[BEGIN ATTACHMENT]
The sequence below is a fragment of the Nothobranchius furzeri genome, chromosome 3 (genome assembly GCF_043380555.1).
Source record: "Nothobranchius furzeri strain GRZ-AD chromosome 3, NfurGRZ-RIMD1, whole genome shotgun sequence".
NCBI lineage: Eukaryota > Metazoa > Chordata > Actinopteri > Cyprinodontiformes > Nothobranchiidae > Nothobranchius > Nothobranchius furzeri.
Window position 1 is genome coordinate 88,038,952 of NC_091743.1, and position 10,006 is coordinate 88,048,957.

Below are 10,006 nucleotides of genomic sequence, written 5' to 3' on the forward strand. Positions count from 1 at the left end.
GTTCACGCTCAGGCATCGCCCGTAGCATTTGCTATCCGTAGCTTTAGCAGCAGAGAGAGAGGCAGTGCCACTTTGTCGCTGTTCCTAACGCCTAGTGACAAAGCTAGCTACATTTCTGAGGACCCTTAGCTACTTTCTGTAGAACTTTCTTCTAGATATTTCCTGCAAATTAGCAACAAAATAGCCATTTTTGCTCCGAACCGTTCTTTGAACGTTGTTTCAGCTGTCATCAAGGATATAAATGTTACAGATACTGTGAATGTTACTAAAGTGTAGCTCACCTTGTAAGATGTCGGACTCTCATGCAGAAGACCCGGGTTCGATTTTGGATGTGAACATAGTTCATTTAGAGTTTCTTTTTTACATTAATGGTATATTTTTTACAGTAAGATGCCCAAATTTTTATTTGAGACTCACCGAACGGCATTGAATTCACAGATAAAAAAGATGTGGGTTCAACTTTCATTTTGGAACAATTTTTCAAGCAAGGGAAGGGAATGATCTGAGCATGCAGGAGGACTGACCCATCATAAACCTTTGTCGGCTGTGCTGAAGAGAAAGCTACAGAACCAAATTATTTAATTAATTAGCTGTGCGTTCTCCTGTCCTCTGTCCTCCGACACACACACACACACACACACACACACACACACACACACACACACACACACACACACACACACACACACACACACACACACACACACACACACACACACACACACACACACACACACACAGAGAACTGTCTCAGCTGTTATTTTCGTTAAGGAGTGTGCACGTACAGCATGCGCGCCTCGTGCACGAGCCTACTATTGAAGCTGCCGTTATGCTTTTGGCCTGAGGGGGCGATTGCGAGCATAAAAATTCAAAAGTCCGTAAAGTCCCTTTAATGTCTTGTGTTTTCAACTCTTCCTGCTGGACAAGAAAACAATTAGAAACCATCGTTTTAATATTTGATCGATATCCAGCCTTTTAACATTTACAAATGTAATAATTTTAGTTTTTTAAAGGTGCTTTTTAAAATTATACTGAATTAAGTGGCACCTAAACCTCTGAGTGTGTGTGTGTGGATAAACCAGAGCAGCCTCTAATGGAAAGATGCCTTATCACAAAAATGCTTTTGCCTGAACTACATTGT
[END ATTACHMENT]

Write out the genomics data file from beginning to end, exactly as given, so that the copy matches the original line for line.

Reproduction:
The sequence below is a fragment of the Nothobranchius furzeri genome, chromosome 3 (genome assembly GCF_043380555.1).
Source record: "Nothobranchius furzeri strain GRZ-AD chromosome 3, NfurGRZ-RIMD1, whole genome shotgun sequence".
NCBI lineage: Eukaryota > Metazoa > Chordata > Actinopteri > Cyprinodontiformes > Nothobranchiidae > Nothobranchius > Nothobranchius furzeri.
Window position 1 is genome coordinate 88,038,952 of NC_091743.1, and position 10,006 is coordinate 88,048,957.

Below are 10,006 nucleotides of genomic sequence, written 5' to 3' on the forward strand. Positions count from 1 at the left end.
GTTCACGCTCAGGCATCGCCCGTAGCATTTGCTATCCGTAGCTTTAGCAGCAGAGAGAGAGGCAGTGCCACTTTGTCGCTGTTCCTAACGCCTAGTGACAAAGCTAGCTACATTTCTGAGGACCCTTAGCTACTTTCTGTAGAACTTTCTTCTAGATATTTCCTGCAAATTAGCAACAAAATAGCCATTTTTGCTCCGAACCGTTCTTTGAACGTTGTTTCAGCTGTCATCAAGGATATAAATGTTACAGATACTGTGAATGTTACTAAAGTGTAGCTCACCTTGTAAGATGTCGGACTCTCATGCAGAAGACCCGGGTTCGATTTTGGATGTGAACATAGTTCATTTAGAGTTTCTTTTTTACATTAATGGTATATTTTTTACAGTAAGATGCCCAAATTTTTATTTGAGACTCACCGAACGGCATTGAATTCACAGATAAAAAAGATGTGGGTTCAACTTTCATTTTGGAACAATTTTTCAAGCAAGGGAAGGGAATGATCTGAGCATGCAGGAGGACTGACCCATCATAAACCTTTGTCGGCTGTGCTGAAGAGAAAGCTACAGAACCAAATTATTTAATTAATTAGCTGTGCGTTCTCCTGTCCTCTGTCCTCCGACACACACACACACACACACACACACACACACACACACACACACACACACACACACACACACACACACACACACACACACACACACACACACACACACACACACACACACACACACACACAGAGAACTGTCTCAGCTGTTATTTTCGTTAAGGAGTGTGCACGTACAGCATGCGCGCCTCGTGCACGAGCCTACTATTGAAGCTGCCGTTATGCTTTTGGCCTGAGGGGGCGATTGCGAGCATAAAAATTCAAAAGTCCGTAAAGTCCCTTTAATGTCTTGTGTTTTCAACTCTTCCTGCTGGACAAGAAAACAATTAGAAACCATCGTTTTAATATTTGATCGATATCCAGCCTTTTAACATTTACAAATGTAATAATTTTAGTTTTTTAAAGGTGCTTTTTAAAATTATACTGAATTAAGTGGCACCTAAACCTCTGAGTGTGTGTGTGTGGATAAACCAGAGCAGCCTCTAATGGAAAGATGCCTTATCACAAAAATGCTTTTGCCTGAACTACATTGT